BTW: For those Malaysians who haven’t heard or watched Danny Lim’s short film 18 (the film itself takes 18 minutes) which won Gold for short film documentary at the Malaysian Video Awards and came up runners up in the amateur category at the 2005 Freedom Film Fest, please click here or here (it is copyright free).

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Blogger madcap machinist said...

Nice piece, DI! I hope Gilbert will comment on his own poem too :-)

The brief stanzas and the lack of punctuation in the poem makes me feel as this is just a fleeting glimpse of the park as you pass by in a taxi.

The first stanza, when it is described that the fat man announces an opinion, and not actually expounding it, does support your reading.

The image of yawning trees is really funny, and yes, very apt. I got that sense of a lack of audience when I read that stanza too.

At the end of the poem, and considering the context, I do wonder if the retirees don't really want their park back for some peace of quiet (as is obvious), but if they wish they had the park back for them to speak out in.

Which raises the question: where is everybody else?

4:59 PM, August 01, 2006  
Blogger dreamer idiot said...

Thanks, machinist, it's always a pleasure to read your comments. You are very perceptive about the retirees wanting their park back (in the second sense). I actually hadn't thought of it that way and gives the poem a different edge from the futility and apathy that I was reading into it.

Indeed, what happened to the other people in the park? It seems that, myself included, when we become meterially comfortable, we are less likely to care about the issues affecting us.

I can't help but feel the relevance of the poem after one of today's headlines. In an Asian context, I believe a certain degree of limited regulation is necessarry, but am definitely worried about the tenor in which certain 'opinions' were expressed against akternative, non-mainstream, non-mainline views. [apologies about this 'political' bit]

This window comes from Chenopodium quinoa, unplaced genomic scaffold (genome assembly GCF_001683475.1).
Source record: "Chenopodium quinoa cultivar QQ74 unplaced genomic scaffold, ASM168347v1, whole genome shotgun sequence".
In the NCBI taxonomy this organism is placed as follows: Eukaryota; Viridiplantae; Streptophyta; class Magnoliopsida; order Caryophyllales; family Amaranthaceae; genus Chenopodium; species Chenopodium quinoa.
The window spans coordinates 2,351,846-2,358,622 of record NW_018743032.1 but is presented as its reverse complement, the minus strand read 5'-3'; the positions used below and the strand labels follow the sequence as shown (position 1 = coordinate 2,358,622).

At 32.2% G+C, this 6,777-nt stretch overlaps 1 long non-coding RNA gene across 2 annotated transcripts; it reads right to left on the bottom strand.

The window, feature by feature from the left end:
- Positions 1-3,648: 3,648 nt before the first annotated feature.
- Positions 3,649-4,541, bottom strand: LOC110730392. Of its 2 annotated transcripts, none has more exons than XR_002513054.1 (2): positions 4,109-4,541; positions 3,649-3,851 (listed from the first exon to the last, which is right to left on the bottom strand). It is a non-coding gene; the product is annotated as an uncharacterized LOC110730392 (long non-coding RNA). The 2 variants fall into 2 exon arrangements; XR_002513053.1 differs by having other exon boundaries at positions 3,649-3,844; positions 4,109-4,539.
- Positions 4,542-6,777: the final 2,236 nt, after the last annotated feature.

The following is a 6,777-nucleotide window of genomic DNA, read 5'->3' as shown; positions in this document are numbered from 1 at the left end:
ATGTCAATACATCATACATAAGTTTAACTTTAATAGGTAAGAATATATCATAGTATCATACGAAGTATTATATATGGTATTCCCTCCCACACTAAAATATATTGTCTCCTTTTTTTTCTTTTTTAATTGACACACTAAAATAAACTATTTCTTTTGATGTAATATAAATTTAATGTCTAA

11:21 PM, August 02, 2006  
Blogger madcap machinist said...

I'm not sure which headline you are referring... but I follow your meaning.

Once something is no longer practised, with time it will be forgotten; if we are silenced often enough, our children may never learn to speak.

4:42 AM, August 03, 2006  
Blogger Sharanya Manivannan said...

Dreamer Idiot, firstly, my congrats to you on two things: putting up an obviously topical and political poem, and an "almost local" one at that!

Machinist, I likes this observation of yours: "The brief stanzas and the lack of punctuation in the poem makes me feel as this is just a fleeting glimpse of the park as you pass by in a taxi." I can really visualise watching this out of a window.

I was also struck by its structure -- the stanzas read and feel quite like haikus. It's used well, capturing stills, which is probably what leads to the passing-by-in-a-taxi effect.

I feel very sad for the fat man in the sun.

10:25 AM, August 03, 2006  
Blogger Gilbert Koh said...